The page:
Pyeongchang 2018

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PyeongChang 2018: Women’s hockey semis, ice dance and more to watch on Monday

What happened in PyeongChang on Sunday: Marcel Hirscher dominated the field to win the gold in men’s giant slalom. After gold had eluded him in his previous Winter Games appearances, the Austrian is showing the same type of performance in PyeongChang that he’s displayed on the World Cup circuit for years.

France’s Martin Fourcade won an epic photo finish over Germany’s Simon Schempp in the 15km mass start biathlon, becoming his country’s most successful Olympian of all time.

Japan’s Nao Kodaira set an Olympic record in the ladies’ 500m speed skating race, finishing in 36.94 seconds. South Korea’s Lee Sang-hwa, who held the previous mark from winning gold in Sochi, won the silver in 37.33.

Ukraine’s Oleksandr Abramenko executed a back full-full-double full to win gold in the men’s aerials in freestyle skiing, while Norway’s Oystein Braaten won gold in the men’s slopestyle in that discipline.

His Norwegian teammates were just as successful on cross-country skis, with Norway claiming gold in the men’s 4x10km relay with a nine second victory over the Olympic Athletes from Russia.

FIVE THINGS TO WATCH ON MONDAY 19TH FEBRUARY 2018

1. The women’s hockey semifinals: On the face of it, it appears that the American and Canadian teams are headed for a third straight gold medal matchup (and fourth in five Olympic tournaments). But that would have been the case in 2006, until Sweden beat the United States in a semifinal win. Could Finland or OAR play the spoiler this year? Find out when the U.S. takes on Finland (13:10 local time – Gangneung Hockey Centre) and Canada plays the Olympic Athletes from Russia (21:10 local time).

2. Let’s dance: The short program of the ice dancing competition gets underway (10:00 local time – Gangneung Ice Arena) and the spotlight will be on Canada’s Tessa Virtue and Scott Moir, who placed first in both ice dance programs during the team event. The USA’s “Shib sibs,” Maia and Alex Shibutani, as well as OAR’s Ekaterina Bobrova and Dmitri Solovev, are likely be their biggest competition.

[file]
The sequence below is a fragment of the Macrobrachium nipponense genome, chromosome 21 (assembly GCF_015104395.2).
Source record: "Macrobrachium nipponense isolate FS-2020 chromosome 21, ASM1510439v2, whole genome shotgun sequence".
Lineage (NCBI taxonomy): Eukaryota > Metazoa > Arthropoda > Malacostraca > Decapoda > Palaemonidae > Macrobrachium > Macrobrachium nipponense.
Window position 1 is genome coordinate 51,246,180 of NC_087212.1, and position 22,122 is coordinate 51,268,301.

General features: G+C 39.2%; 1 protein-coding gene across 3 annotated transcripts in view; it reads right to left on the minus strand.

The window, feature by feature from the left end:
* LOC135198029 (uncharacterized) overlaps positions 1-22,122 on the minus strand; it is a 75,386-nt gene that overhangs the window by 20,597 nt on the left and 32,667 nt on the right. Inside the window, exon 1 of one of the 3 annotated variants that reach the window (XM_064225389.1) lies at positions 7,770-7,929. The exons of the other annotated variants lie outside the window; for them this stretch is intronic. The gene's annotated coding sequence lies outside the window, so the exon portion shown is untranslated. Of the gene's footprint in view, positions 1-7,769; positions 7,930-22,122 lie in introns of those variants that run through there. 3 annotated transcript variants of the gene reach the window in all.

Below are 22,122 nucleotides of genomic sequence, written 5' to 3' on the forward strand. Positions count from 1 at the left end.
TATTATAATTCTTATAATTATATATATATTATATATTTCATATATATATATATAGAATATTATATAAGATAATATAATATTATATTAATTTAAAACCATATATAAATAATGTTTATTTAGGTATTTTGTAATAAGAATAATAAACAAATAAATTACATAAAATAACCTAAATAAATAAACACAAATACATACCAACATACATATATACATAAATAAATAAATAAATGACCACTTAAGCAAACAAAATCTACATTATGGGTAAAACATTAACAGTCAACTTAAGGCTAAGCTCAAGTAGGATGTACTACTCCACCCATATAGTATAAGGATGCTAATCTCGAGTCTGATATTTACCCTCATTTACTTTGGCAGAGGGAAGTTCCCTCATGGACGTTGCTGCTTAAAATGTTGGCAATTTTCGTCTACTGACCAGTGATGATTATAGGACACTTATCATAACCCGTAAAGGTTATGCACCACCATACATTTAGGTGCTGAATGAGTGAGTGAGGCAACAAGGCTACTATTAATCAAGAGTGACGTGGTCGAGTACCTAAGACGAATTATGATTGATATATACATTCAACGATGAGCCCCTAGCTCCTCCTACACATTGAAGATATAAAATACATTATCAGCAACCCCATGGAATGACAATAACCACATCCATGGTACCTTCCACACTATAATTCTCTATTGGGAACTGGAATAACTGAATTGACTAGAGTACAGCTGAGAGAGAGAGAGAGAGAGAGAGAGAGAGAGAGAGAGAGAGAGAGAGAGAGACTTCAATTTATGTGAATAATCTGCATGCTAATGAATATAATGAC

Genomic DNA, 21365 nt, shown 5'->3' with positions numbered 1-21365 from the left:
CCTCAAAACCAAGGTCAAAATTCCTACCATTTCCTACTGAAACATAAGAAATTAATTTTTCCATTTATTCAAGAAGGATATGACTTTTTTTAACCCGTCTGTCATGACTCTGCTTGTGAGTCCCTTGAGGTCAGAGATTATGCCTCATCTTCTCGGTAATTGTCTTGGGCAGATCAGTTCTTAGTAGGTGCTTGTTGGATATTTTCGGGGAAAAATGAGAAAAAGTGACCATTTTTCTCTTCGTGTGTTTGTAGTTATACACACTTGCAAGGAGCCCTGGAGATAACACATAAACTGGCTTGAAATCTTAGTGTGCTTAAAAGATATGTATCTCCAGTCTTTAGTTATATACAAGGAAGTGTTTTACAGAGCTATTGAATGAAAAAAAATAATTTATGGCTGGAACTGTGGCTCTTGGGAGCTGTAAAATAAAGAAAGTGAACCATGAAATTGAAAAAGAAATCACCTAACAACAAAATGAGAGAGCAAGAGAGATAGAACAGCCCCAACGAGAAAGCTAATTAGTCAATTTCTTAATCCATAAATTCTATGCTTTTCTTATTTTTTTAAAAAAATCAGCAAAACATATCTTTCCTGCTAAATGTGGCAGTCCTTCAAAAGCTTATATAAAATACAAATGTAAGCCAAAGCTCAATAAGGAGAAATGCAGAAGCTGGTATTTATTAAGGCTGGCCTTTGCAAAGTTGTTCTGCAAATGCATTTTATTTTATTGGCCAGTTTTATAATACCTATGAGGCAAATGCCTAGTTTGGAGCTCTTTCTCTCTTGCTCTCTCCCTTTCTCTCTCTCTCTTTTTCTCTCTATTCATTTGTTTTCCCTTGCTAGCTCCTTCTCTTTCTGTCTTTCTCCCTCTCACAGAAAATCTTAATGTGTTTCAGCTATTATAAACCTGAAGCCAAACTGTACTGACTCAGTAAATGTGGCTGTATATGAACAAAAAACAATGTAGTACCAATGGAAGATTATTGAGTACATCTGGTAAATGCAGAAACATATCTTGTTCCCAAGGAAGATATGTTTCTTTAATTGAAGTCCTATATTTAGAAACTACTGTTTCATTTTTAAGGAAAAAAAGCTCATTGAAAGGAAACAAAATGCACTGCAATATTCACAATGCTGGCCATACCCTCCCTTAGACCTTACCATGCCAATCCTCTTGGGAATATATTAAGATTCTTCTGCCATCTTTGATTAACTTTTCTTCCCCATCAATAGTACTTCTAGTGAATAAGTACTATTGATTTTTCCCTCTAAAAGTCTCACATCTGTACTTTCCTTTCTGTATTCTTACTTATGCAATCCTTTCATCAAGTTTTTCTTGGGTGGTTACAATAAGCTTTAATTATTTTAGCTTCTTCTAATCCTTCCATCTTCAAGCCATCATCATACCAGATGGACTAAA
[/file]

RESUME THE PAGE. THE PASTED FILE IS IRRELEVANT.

3. Two-man bobsleigh final: Germany’s Johannes Lochner and Christopher Weber lead the field after the first two heats of this event, holding a 0.10 second lead over Justin Kripps and Alexander Kopacz of Canada. The margins are still so small that there are still plenty of opportunities for other teams to find their way to the podium during the final two heats on Monday (20:15 local time – Olympic Sliding Centre).

4. Men’s team ski jump: Given the results in the individual events, it’s hard to imagine anyone other than Norway or Germany coming away with medals (22:36 local time – Alpensia Ski Jumping Centre). Seven of the top nine finishers in the men’s large hill came from both countries while seven of the top 10 finishers in the normal hill did as well.

5. Twin medal?: One of the favourites in the men’s 500m speed skating event (20:53 local time – Gangneung Oval) is Sochi bronze medalist Ronald Mulder of the Netherlands. But who was the gold medallist in that event in Russia? His twin brother Michel, who didn’t qualify for PyeongChang after a disappointing season, not to mention due to the strength of the Dutch roster. If Ronald makes the podium this time around, he’ll be the only Mulder standing on it.

 

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